Contributions of foreign, domestic and natural emissions to US ozone estimated using the path-integral method in CAMx nested within GEOS-Chem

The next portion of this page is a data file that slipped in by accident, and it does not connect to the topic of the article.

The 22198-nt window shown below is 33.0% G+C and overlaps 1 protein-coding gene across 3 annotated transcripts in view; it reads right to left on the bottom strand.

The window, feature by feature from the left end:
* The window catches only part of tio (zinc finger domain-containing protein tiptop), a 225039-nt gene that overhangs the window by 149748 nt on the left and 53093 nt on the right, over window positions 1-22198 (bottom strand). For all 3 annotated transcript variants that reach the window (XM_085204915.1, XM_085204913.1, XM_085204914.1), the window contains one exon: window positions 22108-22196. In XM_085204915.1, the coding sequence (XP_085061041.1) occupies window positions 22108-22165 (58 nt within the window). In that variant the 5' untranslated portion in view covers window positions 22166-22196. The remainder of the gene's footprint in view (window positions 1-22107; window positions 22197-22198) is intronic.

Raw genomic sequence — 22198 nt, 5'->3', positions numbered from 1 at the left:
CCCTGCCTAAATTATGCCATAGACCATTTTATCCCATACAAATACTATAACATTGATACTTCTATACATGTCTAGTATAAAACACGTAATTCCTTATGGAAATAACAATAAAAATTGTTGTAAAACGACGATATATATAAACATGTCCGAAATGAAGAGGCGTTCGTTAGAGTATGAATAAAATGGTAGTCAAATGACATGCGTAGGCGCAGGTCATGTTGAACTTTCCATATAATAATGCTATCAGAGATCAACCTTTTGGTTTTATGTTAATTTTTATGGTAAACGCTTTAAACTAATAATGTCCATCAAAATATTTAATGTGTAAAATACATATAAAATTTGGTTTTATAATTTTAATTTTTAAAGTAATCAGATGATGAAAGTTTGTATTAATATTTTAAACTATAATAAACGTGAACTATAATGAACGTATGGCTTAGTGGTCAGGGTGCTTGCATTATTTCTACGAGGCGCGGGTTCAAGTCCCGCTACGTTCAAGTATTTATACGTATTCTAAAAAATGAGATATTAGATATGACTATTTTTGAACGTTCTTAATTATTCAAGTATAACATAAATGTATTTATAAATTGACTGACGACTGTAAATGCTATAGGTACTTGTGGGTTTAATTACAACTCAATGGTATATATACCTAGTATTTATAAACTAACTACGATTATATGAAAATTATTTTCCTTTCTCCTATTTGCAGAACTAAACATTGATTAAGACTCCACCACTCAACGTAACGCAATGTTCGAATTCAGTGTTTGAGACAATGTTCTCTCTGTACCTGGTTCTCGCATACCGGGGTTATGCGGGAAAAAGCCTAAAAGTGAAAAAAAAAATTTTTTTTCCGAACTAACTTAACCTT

Abstract. The Goddard Earth Observing System global chemical transport (GEOS-Chem) model was used at 2° × 2.5° resolution to simulate ozone formation for a base case representing year 2010 and a natural background case without worldwide anthropogenic emissions. These simulations provided boundary concentrations for base and natural background simulations with the Comprehensive Air Quality Model with Extensions (CAMx) on a North American domain (one-way nested) at 12 km × 12 km resolution over March–September 2010. The predicted maximum daily average 8 h (MDA8) background ozone for the US is largest in the mountainous areas of Colorado, New Mexico, Arizona, and California. The background MDA8 ozone in some of these locations exceeds 60 ppb, when averaged over the 10 days with the largest base-case ozone (T10base average). The background ozone generally becomes both a larger fraction of the base-case ozone in the western US and a smaller fraction in the eastern US when proceeding from spring to summer to the T10base average. The ozone difference between the base and background cases represents the increment to ozone from all anthropogenic sources. The path-integral method was applied to allocate this anthropogenic ozone increment to US anthropogenic emissions, Canadian/Mexican anthropogenic emissions, and the anthropogenic components of the lateral and top boundary concentrations (BCs). Using the T10base average MDA8 ozone, the relative importance of the sources is generally US emissions > anthropogenic lateral BCs > Canadian/Mexican emissions ≫ anthropogenic top BCs. Specifically, for 10 US urban areas, the source contributions were 12–53 ppb for US emissions, 3–9 ppb for lateral BCs, 0.2–3 ppb for Canadian/Mexican emissions, and ≤ 0.1 ppb for top BCs. The contributions of the lateral BCs are largest for the higher-elevation US sites in the Intermountain West and along the western boundary of the domain. In Denver, for example, the lateral BCs contribute 44 % to the T10base anthropogenic increment. Averaging over the 10 days in the background case with the largest MDA8 ozone (T10bkgd), the contribution from US emissions is reduced to 3–13 ppb at the 10 urban sites, leading to a reduction in the anthropogenic ozone increment. The contribution of the Canadian/Mexican emissions remains about the same (0.3–2 ppb), and the contribution from the lateral BCs increases (5–10 ppb), especially at the lower-elevation urban sites. The net effect at the urban sites is that the relative importance of the anthropogenic lateral BCs is significantly greater for the T10bkgd average than the T10base average. This is also true for rural sites studied, where the anthropogenic lateral BC contribution becomes as large as 68 % of the anthropogenic increment for the T10bkgd average. In addition to the source apportionment, we also used surface and ozonesonde measurements to evaluate GEOS-Chem and CAMx performance.